The longtime executive director of a San Francisco nonprofit that offers medical and social services to sex workers announced this week that she’s stepping down from the position.
Naomi Akers said in an email distributed Thursday, September 12 to “community members, allies, supporters, and stakeholders” that she’s leaving the top post after seven years. However, she added that she’d join the board of directors of the “fabulous and one-of-a-kind clinic.”
Akers, who wasn’t available for comment Thursday afternoon, didn’t offer many specifics on why she was quitting, but she said, “It is not easy to leave, and yet it is time. It is time for new blood, new vision, and new leadership. I am so excited about the opportunities!”
She said she’d been with the clinic for 11 years and said, “I have learned and accomplished so much” during that time.
“I was blessed to meet and work with some of the most inspirational and passionate people,” said Akers. “I have forged wonderful friendships with so many of you who are amazing and tireless advocates on behalf of harm reduction, sex work, LGBTQQ rights, human rights and anti-oppression work locally and globally.”
Akers, who serves on the city’s entertainment commission, will head St. James until her replacement is hired and trained. She said that she hopes to be working with the new executive director “for quite some time” as a member of the board, “where I can continue my love of advocacy for sex workers around the world.”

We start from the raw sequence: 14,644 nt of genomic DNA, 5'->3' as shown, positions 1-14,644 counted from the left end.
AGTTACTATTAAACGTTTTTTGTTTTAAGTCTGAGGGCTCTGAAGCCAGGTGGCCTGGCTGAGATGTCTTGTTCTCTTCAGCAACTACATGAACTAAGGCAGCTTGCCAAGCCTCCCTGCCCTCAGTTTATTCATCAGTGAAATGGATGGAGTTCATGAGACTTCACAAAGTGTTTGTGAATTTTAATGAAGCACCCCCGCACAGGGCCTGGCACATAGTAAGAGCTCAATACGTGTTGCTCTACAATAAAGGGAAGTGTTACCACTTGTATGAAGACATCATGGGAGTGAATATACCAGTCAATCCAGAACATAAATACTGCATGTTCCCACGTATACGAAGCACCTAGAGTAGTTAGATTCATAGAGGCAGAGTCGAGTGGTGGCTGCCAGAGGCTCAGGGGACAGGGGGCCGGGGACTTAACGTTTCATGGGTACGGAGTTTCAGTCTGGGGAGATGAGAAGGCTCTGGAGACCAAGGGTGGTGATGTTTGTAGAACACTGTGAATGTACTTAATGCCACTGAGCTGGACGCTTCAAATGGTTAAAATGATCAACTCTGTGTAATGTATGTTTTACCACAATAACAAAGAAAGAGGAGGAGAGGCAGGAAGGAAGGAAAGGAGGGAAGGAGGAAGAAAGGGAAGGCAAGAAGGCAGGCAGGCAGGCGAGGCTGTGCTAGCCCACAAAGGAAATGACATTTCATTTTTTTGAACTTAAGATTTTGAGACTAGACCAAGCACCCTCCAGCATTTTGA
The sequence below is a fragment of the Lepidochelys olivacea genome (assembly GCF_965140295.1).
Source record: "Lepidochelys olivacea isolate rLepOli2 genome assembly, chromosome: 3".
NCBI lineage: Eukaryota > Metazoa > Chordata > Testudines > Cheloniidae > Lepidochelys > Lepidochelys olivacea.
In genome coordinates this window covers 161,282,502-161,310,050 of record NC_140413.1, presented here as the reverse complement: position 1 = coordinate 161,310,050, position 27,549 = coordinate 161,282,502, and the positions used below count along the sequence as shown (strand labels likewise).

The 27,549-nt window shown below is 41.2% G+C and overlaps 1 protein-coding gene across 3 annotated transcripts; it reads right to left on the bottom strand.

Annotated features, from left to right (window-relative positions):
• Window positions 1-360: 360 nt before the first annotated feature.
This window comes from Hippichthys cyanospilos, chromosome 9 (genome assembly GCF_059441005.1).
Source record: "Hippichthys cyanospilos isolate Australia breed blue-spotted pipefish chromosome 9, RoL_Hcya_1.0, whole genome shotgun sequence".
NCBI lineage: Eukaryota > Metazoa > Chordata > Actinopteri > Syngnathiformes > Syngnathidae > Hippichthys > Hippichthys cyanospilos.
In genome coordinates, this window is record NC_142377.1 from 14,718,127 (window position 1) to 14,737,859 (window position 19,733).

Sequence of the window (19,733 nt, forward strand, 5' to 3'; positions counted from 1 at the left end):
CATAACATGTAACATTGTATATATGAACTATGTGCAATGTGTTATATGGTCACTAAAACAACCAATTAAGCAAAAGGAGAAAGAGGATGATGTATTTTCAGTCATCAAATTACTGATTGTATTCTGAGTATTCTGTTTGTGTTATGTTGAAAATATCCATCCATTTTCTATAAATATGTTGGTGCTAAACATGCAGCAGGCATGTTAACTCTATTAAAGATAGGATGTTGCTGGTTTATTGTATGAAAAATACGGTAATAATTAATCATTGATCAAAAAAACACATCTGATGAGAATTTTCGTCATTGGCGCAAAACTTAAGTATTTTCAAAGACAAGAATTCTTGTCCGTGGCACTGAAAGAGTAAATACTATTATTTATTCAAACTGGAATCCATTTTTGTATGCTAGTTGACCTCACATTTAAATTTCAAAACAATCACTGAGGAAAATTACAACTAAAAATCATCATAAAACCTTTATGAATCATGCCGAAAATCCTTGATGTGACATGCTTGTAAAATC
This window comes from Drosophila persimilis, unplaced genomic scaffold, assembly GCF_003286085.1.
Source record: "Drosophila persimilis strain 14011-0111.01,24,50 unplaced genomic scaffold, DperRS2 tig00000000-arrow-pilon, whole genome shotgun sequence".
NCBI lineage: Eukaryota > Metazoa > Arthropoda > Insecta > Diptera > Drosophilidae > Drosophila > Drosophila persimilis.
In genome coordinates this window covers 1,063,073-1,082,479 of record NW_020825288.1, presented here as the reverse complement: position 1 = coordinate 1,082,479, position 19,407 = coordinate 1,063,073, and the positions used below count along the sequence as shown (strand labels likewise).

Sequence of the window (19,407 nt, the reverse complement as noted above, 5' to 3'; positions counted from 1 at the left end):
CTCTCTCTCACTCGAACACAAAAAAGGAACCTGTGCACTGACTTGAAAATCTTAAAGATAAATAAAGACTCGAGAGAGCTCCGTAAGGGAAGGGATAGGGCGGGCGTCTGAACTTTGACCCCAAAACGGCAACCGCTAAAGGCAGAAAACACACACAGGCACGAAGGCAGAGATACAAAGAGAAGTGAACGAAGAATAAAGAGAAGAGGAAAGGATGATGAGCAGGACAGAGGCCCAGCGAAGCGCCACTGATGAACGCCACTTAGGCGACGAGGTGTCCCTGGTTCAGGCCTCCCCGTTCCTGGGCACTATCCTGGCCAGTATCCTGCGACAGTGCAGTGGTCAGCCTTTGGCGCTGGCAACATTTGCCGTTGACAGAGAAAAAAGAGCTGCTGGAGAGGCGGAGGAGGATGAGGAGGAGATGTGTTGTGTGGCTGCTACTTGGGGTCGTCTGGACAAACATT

The job announcement, which lists compensation at $60,000 to $70,000, says, “The PRIMARY function of the ED is fundraising and leadership. The ED is responsible for raising the money to keep our clinic happening, to make payroll (for the ED as well as other staff) so HUSTLE is a must!!”
IRS data for the 2010-11 fiscal year, the most recent information available, list Aikers’ compensation as $61,138, well below what leaders of many LGBT-related nonprofits in San Francisco make. The agency’s total expenses that year were $537,421.
Stephany Ashley, who served as programs director at St. James before becoming a legislative aide to Supervisor David Campos last year, said in an interview that she considers Akers “one of my mentors.”
“She embodied the peer-based spirit of the clinic,” said Ashley, who said that Akers started working with the agency as a community member and then became a volunteer before eventually working her way up to the nonprofit’s top position.
“She’s just one of the few people who really knows the community and knows the clinic inside and out,” said Ashley, who still volunteers with St. James. She added that Akers “has been a really fierce advocate for justice for the sex worker community.”
Ashley left Campos’s office after this year’s city budget was hammered out. She considered applying for the executive director job at St. James herself but decided against it because she’s considering going to graduate school for a creative writing degree, and the clinic needs someone “who’s really in it for the long haul,” and can stay for five to 10 years.